Time-lapse movie from images gathered from a temporary thermal camera looking into Pu’u ‘O’o Crater. The temperature scale is in degrees Celsius up to a maximum of 500 Celsius (932 Fahrenheit) for this camera model, and scales based on the maximum and minimum temperatures within the frame. Thick fume, image pixel size and other factors often result in image temperatures being lower than actual surface temperatures. April 26, 2018 to May 6, 2018. Images courtesy of USGS/HVO


Time-lapse movie of Pu’u ‘O’o Crater. April 26, 2018 to May 6, 2018. Images courtesy of USGS/HVO


Time-lapse movie of Pu’u ‘O’o Crater East Flank. April 26, 2018 to May 3, 2018. Images courtesy of USGS/HVO


Time-lapse movie from a camera positioned on the southeast flank of Puʻu ʻŌʻō, looking toward the active flow advancing to the southeast. The breakout point is at the left edge of the image, and the mid-field skyline at the right is roughly coincident with the top of the pali. April 26, 2018 to May 3, 2018. Images courtesy of USGS/HVO

Starting on the afternoon of Monday, April 30, 2018, magma beneath Pu‘u ‘Ō‘ō drained and triggered the collapse of the crater floor. Within hours, earthquakes began migrating east of Pu‘u ‘Ō‘ō, signaling an intrusion of magma along the middle and lower East Rift Zone. As of about noon on Wednesday, May 2, these earthquakes continue along the lower East Rift Zone, with many reports of earthquakes felt by residents in nearby subdivisions. The orange dashed line marks the approximate area within which most of the earthquakes are located based on automatic earthquake locations and analysis by seismologists. All earthquake locations are preliminary. For more details on the hazards associated with this ongoing event, see this link: https://volcanoes.usgs.gov/volcanoes/kilauea/status.html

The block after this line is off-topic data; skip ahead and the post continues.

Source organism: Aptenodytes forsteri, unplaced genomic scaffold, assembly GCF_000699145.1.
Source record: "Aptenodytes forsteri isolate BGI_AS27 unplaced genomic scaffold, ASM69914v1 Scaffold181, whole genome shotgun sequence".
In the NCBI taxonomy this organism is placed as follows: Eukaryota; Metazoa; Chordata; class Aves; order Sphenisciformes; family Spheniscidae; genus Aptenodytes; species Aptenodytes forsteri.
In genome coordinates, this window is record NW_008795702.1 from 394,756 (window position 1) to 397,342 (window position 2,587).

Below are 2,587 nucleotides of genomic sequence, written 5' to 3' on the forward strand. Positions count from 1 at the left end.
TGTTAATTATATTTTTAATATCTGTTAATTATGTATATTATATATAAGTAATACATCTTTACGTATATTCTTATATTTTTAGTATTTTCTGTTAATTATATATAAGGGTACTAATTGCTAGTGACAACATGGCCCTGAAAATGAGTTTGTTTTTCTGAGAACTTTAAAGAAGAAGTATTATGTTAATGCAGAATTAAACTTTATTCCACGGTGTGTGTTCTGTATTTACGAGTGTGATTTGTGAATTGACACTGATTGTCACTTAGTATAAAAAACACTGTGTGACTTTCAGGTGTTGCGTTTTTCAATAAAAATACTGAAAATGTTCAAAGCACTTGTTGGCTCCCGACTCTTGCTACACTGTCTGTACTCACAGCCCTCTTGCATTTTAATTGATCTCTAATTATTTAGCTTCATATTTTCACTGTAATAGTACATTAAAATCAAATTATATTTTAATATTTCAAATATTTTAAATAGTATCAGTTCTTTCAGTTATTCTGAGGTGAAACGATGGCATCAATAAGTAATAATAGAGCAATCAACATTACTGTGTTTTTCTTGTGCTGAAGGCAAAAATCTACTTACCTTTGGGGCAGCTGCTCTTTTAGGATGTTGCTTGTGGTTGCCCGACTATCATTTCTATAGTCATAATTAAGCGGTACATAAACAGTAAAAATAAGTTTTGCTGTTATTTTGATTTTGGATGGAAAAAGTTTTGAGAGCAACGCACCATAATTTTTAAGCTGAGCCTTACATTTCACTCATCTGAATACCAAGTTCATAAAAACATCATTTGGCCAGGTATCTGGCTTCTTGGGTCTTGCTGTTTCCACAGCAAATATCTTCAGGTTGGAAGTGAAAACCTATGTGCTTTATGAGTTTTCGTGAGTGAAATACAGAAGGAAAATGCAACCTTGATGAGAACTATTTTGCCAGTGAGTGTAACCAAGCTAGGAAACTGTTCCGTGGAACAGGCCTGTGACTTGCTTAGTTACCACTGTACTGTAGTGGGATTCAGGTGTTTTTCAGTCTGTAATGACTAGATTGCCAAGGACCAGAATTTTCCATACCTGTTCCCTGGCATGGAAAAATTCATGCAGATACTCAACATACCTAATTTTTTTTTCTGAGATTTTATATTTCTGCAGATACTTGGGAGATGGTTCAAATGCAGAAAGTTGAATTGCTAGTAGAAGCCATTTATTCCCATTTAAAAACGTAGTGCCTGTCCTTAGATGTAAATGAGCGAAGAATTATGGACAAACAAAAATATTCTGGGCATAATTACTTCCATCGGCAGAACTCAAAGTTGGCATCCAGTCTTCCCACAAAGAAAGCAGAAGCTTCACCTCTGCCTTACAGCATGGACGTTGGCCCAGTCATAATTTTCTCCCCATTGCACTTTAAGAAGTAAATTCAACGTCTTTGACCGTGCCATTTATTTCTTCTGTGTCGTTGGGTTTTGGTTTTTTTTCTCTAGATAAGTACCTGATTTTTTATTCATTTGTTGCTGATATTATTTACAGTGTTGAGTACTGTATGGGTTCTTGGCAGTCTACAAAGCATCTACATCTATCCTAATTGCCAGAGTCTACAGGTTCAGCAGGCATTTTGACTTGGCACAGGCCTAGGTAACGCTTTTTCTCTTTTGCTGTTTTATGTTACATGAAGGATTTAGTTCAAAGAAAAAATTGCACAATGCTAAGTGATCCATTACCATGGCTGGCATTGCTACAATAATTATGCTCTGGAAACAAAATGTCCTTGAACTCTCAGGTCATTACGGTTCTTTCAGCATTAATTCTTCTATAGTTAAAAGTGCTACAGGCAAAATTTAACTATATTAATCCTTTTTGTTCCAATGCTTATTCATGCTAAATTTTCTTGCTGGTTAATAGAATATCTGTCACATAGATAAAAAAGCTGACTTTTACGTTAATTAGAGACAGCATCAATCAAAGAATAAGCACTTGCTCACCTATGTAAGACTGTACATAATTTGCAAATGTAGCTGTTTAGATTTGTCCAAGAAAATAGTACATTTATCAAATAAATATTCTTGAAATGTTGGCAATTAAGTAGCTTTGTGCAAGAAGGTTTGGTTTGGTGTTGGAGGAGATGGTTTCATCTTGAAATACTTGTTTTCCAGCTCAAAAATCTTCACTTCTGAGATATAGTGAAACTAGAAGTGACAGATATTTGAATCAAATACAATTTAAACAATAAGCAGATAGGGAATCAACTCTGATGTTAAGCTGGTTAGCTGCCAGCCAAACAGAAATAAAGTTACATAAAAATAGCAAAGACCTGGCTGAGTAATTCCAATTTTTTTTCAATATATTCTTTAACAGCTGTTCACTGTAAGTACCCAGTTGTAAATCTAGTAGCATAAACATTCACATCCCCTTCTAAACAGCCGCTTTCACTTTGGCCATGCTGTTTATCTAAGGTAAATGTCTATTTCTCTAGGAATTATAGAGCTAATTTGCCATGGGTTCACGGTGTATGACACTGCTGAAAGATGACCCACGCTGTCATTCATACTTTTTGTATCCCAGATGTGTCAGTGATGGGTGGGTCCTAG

Starting on the afternoon of Monday, April 30, 2018, magma beneath Pu‘u ‘Ō‘ō drained and triggered the collapse of the crater floor. Within hours, earthquakes began migrating east of Pu‘u ‘Ō‘ō, signaling an intrusion of magma along the middle and lower East Rift Zone. As of about noon on Wednesday, May 2, these earthquakes continue along the lower East Rift Zone, with many reports of earthquakes felt by residents in nearby subdivisions. The orange dashed line marks the approximate area within which most of the earthquakes are located based on automatic earthquake locations and analysis by seismologists. All earthquake locations are preliminary. For more details on the hazards associated with this ongoing event, see this link: volcanoes.usgs.gov/volcanoes/k…